Few Leads in Bulgaria Two Weeks after Deadly Bus Bomb
More than two weeks since a deadly bombing on a bus carrying Israeli tourists in Bulgaria, investigators have still not identified the young perpetrator or his suspected accomplices.
Police have the fingerprints and DNA of the bomber, who killed five Israelis and the Bulgarian bus driver as well as himself in the July 18 attack at Burgas airport, but they have drawn a blank on international databases.
Global policing body Interpol on Thursday released a computer-generated image of what they believe the bomber looked like, showing a young man with fair skin, light-colored eyes, a high forehead and shortish dark brown hair.
"Bulgaria's decision to request all Interpol member countries to publish this computer-generated image of the suspected terrorist bomber demonstrates that they continue to do all they can to identify the person responsible for carrying out this murderous attack," Interpol chief Ronald Noble said in a statement.
The picture contrasts with CCTV footage taken at the airport on the day of the attack, which shows the man with long hair, suggesting he was in disguise and intended to flee after putting his bag in the luggage compartment of the bus -- in other words that he did not intend to die.
This school of thought is further strengthened by the fact that he carried fake identification and was in typical tourist clothes -- in shorts and a T-shirt, wearing a baseball cap and sunglasses and carrying a large backpack and a laptop-type bag -- not the typical get-up for a suicide bomber, experts say.
Lubomir Dimitrov, a retired Bulgarian secret service colonel, told the daily Presa that probably the bomber "did not expect to die" and that the explosion was triggered remotely.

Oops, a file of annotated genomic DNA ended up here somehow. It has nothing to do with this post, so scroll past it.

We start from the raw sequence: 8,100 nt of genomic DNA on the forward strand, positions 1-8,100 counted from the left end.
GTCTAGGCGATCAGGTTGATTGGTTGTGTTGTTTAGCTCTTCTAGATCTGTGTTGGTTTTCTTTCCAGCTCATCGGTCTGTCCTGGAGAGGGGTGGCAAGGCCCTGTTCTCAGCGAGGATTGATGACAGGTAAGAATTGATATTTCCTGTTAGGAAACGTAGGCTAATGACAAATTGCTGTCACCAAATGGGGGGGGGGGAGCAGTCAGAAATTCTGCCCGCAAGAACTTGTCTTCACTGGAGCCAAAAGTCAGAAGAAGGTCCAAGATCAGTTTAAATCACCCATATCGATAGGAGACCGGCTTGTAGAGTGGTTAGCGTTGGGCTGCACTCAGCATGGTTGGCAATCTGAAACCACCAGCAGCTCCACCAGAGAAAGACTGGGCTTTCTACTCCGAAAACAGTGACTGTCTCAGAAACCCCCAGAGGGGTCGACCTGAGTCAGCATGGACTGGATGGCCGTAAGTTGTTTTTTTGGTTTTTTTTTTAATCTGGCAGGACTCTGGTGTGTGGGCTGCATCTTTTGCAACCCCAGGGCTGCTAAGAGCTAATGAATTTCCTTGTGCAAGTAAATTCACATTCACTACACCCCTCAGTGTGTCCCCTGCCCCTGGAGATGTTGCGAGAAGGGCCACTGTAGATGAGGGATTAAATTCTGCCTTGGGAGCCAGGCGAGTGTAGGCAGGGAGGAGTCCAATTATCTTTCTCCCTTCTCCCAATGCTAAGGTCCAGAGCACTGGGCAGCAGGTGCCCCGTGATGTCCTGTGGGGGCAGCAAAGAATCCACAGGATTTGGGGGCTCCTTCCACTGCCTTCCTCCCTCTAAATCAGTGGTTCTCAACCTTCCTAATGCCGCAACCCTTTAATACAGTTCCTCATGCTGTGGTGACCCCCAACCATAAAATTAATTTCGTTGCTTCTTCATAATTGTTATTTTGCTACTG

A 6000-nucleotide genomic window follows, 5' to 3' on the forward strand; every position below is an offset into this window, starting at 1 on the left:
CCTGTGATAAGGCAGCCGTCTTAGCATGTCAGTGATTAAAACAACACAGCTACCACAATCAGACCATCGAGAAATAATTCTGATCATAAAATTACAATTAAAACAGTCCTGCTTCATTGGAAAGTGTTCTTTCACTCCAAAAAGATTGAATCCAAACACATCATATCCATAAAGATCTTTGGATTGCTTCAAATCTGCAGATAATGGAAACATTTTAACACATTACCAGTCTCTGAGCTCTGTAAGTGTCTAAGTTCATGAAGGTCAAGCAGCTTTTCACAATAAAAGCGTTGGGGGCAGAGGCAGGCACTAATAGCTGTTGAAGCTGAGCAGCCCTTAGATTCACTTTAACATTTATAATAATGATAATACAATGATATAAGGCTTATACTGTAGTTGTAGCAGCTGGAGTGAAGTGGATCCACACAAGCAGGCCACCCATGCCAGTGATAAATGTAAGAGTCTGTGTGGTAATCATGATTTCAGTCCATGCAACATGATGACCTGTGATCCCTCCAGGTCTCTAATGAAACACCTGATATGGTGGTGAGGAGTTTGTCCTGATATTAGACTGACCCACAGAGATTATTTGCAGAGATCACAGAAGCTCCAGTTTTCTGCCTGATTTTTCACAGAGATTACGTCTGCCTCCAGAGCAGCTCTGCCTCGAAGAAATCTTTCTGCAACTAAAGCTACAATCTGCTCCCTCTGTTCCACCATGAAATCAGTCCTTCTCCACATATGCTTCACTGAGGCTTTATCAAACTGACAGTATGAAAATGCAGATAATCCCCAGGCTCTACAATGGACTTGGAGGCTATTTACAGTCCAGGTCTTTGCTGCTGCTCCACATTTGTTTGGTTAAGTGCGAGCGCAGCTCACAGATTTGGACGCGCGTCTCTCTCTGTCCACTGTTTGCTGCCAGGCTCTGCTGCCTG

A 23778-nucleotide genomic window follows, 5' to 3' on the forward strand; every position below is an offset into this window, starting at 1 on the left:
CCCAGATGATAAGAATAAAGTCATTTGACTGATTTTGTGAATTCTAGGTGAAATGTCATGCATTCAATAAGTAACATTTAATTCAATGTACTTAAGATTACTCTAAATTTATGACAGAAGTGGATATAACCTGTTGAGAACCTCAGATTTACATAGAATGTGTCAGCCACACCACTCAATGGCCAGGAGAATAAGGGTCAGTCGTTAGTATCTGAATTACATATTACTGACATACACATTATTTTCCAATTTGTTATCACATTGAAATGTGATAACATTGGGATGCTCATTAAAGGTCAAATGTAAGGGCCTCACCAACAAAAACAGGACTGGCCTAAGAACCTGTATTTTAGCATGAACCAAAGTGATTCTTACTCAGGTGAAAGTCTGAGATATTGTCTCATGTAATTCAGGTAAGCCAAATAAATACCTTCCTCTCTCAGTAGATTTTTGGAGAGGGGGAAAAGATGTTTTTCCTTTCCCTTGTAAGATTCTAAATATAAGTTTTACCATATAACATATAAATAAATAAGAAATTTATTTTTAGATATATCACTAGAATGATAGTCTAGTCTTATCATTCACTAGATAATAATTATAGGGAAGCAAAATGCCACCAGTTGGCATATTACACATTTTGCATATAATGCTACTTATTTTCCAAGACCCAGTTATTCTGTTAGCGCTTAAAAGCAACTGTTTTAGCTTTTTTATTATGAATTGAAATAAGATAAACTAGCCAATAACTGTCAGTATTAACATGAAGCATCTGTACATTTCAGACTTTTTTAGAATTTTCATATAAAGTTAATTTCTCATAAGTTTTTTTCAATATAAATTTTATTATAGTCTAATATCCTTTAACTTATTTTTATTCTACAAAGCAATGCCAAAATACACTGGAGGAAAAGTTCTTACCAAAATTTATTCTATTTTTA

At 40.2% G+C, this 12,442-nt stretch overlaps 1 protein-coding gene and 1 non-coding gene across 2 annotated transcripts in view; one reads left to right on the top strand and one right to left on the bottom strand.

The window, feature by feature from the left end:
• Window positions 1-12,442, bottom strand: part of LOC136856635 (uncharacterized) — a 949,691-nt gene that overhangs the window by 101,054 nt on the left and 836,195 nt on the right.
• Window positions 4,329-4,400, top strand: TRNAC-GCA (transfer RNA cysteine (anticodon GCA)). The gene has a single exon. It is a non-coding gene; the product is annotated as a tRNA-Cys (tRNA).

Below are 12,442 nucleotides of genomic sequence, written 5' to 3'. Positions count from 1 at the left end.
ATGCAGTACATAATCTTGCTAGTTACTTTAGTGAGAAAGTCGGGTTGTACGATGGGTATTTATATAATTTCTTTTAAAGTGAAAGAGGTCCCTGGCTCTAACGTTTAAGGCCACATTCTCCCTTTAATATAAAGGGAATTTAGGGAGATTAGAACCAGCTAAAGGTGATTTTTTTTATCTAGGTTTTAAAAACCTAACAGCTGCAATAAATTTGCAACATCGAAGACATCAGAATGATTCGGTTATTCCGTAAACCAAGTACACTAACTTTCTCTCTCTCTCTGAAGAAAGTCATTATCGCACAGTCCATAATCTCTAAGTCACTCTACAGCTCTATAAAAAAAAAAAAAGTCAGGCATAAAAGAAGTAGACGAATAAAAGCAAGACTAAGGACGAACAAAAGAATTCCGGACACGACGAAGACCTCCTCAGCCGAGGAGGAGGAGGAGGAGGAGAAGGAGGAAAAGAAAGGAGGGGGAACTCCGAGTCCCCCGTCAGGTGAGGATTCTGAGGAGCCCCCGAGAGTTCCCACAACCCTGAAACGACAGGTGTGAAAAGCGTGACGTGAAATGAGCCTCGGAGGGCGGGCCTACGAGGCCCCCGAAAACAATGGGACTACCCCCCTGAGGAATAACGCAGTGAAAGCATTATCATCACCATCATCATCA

He speculated that the suspect might not have known he was carrying a bomb and instead thought the bag contained drugs.
Burgas prosecutor Kalina Chapkanova was meanwhile quoted by the daily Trud Thursday as saying an investigation was underway in Belgium, Britain and Finland to try to identify the suspect's parents, although she gave no more details.
Another track for investigators is that of possible accomplices.
Prime Minister Boyko Borisov said a week after the attack that he did not believe the bomber acted alone, calling those behind him "extremely experienced."
They hired different cars and were careful not to be seen together, he said.
Media reports meanwhile said police were looking for a woman believed to have stayed with the bomber in a hotel in Varna on the Black Sea -- reportedly the three-star Hotel Perfekt.
This woman is also believed to be linked to a second man whom police think may have been the bomber's accomplice, Trud said, also citing unnamed investigators.
This second man is believed to have tried to hire a car the day before the attack, and is described by witnesses as Arab-looking with a shaved head and speaking English.
Israel has blamed Iran and Hizbullah, but Tehran has denied any involvement in what was the first attack of its kind in Bulgaria.